Porting Poky to Altera Cyclone V SoCFPGA
(A work in progress)
I purchased a Terasic DE10-Nano board, which is a minimal development platform for the Altera Cyclone V SoCFPGA - a dual core 800 MHz ARM Cortex-A9 SoC stuck on the same die as a low-end (but huge LUTs) FPGA. Terasic provide an SD card with Ångström Linux pre-loaded onto it, and this distribution boots fine, letting you play with this cool little platform. But, being an engineer, I'd rather "take it apart" than turn it on first. After making the first boot to check that the board didn't arrive faulty, I set to building my own distribution for the board, trying to stick to standard Yocto packages, rather than using custom packages like
u-boot-socfpga. It's always more fun for me to steer away from potentially-stale vendor forks of open source components, and use the real upstreams themselves. Besides, These SoCs have been out long enough that decent support should already exist in the stock packages.
I found the original
meta-de10-nano layer online, hosted by the usual suspect. I set the layer and its prerequisites up, changed the kernel and bootloader over to stock rather than vendor, and set to work stripping a bunch of (for now) unneeded packages such as LXDE and so on. Let's just get basic Linux with networking, FPGA interaction working first.
Within a couple of hours, I ironed many of the kinks, and had a rootfs produced by Yocto suitable for NFS booting. I next switched the init system over to systemd, and introduced some more problems that will need solving later. For now, my goal was getting the legacy SD card image upgraded to wic/wks images, so that I can boot the U-Boot produced by Yocto rather than the vendor one still on the SD card. I'd rather boot the current 2019.07 rather than the vendor version of the bootloader, even though it already works. It's one small part in the machine that is still "locked" into being vendor-supplied, and hopefully shouldn't be too much work to upgrade.
As established, the vendor U-Boot works fine. 2019.07 doesn't. The vendor U-Boot is actually some old thing from late 2017 with 6 patches applied on top of it, most of which seem to be hot fixes for getting the environment set up correctly, and for getting HDMI display working. Checking the patches against the commits in 2019.07, most of them have been included in mainline now. The only things missing are the HDMI setup patches, but I'm not interested in getting HDMI out of this board in U-Boot yet anyway.
So what doesn't work?
A kernel that boots fine under the vendor U-Boot doesn't boot under a stock 2019.07 U-Boot. Symptoms? Immediate freeze:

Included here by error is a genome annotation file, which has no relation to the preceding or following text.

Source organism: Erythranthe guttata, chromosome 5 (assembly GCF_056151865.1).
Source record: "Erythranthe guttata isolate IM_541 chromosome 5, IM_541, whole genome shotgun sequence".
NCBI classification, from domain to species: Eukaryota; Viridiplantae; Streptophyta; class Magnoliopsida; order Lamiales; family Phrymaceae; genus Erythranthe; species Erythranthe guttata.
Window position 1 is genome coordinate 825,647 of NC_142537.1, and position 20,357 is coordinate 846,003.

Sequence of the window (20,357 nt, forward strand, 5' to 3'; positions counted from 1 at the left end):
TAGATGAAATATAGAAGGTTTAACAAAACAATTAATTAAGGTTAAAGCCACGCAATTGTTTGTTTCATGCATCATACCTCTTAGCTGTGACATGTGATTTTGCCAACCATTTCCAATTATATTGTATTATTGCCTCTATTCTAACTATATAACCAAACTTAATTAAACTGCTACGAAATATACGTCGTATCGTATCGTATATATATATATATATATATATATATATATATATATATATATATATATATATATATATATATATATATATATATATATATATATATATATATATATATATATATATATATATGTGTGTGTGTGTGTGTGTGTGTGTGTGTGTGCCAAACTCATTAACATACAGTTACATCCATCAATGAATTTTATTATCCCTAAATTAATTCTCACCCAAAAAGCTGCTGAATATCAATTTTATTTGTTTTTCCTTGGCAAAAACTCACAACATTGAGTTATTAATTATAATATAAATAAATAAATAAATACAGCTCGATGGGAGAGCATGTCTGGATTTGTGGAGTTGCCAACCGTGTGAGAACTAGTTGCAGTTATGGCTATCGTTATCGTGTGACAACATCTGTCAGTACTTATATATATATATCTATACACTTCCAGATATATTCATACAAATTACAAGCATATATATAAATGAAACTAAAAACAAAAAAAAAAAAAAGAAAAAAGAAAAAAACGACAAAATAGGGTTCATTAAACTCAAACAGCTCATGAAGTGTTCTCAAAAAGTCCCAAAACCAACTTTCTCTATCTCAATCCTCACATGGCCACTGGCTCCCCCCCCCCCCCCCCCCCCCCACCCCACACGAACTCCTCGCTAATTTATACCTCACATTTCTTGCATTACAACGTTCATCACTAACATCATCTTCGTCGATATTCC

Speed: 1000, full duplex Using ethernet@ff702000 device TFTP from server 192.168.2.1; our IP address is 192.168.2.2 Filename 'socfpga_cyclone5_de10_nano.dtb'. Load address: 0x2000000 Loading: ###### 4.8 MiB/s done Bytes transferred = 29940 (74f4 hex) ## Flattened Device Tree blob at 02000000 Booting using the fdt blob at 0x2000000 Loading Device Tree to 09ff5000, end 09fff4f3 ... OK Starting kernel ...
Not good. Нехорошо. No output, no nothing. Not a sausage.
This implies something very, very early is failing. The way to open the window into the kernel's head in times like these is to recompile with
CONFIG_LL_DEBUG, and enable at least
earlyprintk (maybe even
debug and then
debug_initcall eventually) on the kernel command line. When we enable those, we get little more information:
[FIXME add boot freeze snippet]
By this point, it was time to get OpenOCD to drive the on-board JTAG blaster in order to have a look-see. Unfortunately, I wasn't able to get it to reliably halt the board, so it was more or less useless. Getting it working started to look like it would take longer than adding some debug prints to the kernel and recompiling a few times.
Eventually, with enough debug prints put into the suspect places, I narrowed the place of the lockup down to a series of
readl calls that the kernel makes in
amba_device_try_add. This function is called as part of the
of_platform_default_populate_init initcall. initcalls are all executed very early in the kernel, so no wonder we needed
With the cause of the lock-up being a
readl, my sights turn away from the Linux kernel, and back to U-Boot. This is probably a hardware setup problem -the vendor U-Boot must be setting something up that the stock one isn't.
More to follow.